INTRODUCTION: Today Pray Tell begins a new series, “Introitus,” providing short commentaries on the Latin Gregorian Chant introit antiphon for each Sunday and also for solemnities and special occasions. The author is Pray Tell’s own Dr. Liborius Lumma, liturgy professor at Innsbruck University and board member of the German section of the International Association for Studies of Gregorian Chant (AISCGre). Each commentary will first appear as a featured post on the Tuesday before the coming Sunday, and after a day or two it will move to the Plaza. In each case a link will be provided to the “corrected” melody as found at Anton Stingl’s Gregor und Taube (Gregory and the Dove). All the posts will be indexed under the Series link at the top of our page.
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January 1: The Solemnity of Mary, Mother of God
The new year starts with a solemnity that could not be more complicated. Established in 1960, this day is dedicated to Mary, the Mother of God, to whose protection we entrust the new year. It is also the end of the Christmas Octave and – according to the Biblical chronology (Luke 2:21) – the day of Jesus’ circumcision, which is the Gospel reading in the Mass.
That is a lot for one single day, hence the Roman ordo offers a choice of two introits:
Salve sancta Parens, enixa puerpera Regem, qui caelum terramque regit in saecula saeculorum.
(Hail, holy Mother, giving birth to the King who reigns over heaven and earth unto the ages of ages.)
Lux fulgebit hodie super nos: quia natus est nobis Dominus: et vocabitur Admirabilis, Deus, Princeps pacis, Pater futuri saeculi: cuius regni non erit finis.
(Radiant light will shine over us today, for the Lord is born for us, and he will be called the admirable, God, prince of peace, father of the future age; his kingdom will never end,” a compilation of verses of Is. 9).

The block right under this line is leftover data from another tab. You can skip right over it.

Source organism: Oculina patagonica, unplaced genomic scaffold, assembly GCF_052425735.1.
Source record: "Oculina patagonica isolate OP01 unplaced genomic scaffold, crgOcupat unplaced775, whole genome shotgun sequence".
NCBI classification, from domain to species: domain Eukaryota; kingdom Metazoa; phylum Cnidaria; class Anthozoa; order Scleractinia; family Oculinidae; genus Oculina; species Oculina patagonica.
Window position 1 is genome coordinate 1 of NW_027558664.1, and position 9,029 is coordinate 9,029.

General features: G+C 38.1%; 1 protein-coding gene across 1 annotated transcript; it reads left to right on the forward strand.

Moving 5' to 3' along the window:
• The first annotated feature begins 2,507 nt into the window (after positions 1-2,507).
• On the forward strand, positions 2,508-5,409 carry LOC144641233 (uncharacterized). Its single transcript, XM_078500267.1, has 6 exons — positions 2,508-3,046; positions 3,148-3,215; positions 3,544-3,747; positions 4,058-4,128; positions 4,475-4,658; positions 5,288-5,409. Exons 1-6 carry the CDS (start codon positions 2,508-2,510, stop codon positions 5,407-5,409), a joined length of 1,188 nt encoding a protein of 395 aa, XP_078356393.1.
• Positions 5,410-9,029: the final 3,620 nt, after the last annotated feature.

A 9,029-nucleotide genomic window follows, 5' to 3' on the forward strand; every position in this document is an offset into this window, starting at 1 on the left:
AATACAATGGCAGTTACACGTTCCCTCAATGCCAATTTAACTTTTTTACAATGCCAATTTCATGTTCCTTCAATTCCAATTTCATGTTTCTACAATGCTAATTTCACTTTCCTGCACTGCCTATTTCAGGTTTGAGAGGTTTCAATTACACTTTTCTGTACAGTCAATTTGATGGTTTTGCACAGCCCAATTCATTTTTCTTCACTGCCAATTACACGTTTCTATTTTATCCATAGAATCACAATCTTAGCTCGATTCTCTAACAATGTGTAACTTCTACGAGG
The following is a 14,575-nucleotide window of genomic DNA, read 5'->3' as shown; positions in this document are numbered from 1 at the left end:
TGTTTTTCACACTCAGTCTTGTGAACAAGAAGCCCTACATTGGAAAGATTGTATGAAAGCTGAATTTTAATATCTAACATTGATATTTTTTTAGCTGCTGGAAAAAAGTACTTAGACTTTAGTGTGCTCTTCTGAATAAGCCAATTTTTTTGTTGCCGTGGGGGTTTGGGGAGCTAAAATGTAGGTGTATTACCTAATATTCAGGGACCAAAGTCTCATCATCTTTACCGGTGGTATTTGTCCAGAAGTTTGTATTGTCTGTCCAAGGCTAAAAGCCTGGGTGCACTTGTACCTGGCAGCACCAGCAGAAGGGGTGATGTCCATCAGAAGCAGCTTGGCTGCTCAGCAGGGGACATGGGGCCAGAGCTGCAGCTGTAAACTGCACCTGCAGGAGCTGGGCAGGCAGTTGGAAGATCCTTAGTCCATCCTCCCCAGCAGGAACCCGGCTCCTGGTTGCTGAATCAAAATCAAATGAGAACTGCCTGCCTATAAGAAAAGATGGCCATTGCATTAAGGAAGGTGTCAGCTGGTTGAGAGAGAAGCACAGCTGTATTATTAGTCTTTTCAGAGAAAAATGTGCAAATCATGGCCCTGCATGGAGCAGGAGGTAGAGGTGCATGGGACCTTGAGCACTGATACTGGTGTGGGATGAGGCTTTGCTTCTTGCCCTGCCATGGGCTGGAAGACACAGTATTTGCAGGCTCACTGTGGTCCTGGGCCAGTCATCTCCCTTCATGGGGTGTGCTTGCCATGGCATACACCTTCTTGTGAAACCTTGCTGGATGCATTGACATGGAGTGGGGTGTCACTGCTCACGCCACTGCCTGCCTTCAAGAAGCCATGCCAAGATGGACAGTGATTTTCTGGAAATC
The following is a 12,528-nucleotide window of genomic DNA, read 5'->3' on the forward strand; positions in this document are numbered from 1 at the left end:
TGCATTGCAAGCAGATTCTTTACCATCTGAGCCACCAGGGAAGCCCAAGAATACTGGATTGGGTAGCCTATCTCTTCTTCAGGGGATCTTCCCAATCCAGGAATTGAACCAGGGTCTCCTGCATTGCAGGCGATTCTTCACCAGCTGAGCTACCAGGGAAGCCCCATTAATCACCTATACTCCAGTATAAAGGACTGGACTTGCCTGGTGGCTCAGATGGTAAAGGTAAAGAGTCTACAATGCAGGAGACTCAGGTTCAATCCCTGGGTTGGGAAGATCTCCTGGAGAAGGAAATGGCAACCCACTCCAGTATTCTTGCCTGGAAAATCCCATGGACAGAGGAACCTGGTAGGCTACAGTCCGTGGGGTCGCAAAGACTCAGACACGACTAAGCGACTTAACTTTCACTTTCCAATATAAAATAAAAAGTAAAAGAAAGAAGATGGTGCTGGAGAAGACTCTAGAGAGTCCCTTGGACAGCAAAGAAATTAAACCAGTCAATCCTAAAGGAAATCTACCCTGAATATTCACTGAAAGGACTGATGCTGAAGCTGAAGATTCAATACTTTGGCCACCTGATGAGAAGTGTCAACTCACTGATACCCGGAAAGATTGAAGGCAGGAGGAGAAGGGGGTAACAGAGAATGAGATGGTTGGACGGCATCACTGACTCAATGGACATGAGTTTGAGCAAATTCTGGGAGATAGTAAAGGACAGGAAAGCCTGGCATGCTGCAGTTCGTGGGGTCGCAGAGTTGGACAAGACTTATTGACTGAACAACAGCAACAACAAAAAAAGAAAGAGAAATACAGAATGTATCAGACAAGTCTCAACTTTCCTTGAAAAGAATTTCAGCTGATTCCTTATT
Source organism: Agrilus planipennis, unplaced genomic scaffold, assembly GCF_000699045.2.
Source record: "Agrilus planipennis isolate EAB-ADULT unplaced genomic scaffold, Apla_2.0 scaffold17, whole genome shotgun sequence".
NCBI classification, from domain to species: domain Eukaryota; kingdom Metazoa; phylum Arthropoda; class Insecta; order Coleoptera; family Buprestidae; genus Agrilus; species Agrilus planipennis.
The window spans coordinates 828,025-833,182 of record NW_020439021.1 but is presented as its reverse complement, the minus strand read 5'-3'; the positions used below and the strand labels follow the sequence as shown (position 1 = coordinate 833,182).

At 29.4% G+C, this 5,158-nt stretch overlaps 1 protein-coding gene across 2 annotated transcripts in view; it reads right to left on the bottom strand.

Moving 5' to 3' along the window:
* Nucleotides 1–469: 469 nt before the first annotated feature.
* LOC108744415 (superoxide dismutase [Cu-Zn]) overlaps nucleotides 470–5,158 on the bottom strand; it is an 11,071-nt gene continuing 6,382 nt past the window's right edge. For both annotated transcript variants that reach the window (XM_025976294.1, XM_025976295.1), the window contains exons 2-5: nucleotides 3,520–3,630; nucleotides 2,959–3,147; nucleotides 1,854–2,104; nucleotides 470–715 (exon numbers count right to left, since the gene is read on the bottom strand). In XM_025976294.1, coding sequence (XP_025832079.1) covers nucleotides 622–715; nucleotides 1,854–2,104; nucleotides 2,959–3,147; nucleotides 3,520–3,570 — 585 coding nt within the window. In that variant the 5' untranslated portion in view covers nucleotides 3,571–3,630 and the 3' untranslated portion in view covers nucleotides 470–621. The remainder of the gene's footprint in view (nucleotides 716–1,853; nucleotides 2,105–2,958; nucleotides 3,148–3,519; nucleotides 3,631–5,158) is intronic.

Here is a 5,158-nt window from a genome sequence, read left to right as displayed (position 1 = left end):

The first of these texts, Salve sancta Parens, is not from the Bible and is not part of the original early medieval treasury of chant. For those who want to understand the spirit of the early Middle Ages that shaped so greatly Latin Christianity, Lux fulgebit is more interesting.
The image above shows the beginning of Lux fulgebit in the manuscript Einsiedeln 121 (late 10th century). The reconstructed melody in modern notation can be found in this file.
Lux fulgebit has already been sung in the little-known Christmas Morning Mass. Hence this is clearly a chant for the Octave, leading back to the beginning of this solemn week. Hodie, “today”: This is not just one particular day of the year. Hodie is rather a state of mind. What has happened at Christmas can be alive and present every day, in the Octave, in the new year, in everyone’s lives.
The syllable with the most notes is non e-rit finis, “it will ne-ver end.” Stretching the unstressed final syllable might be a hint at the meaning of the words: The words do not want to end, just as the Lord’s kingdom will not end. This is what Christians believe: there will be no absolute darkness anymore, there will be a light forever. Like Mary, we can trust in that message as we start a new year.
Featured image: Einsiedeln, Stiftsbibliothek, Codex 121(1151), p. 231 – Graduale – Notkeri Sequentiae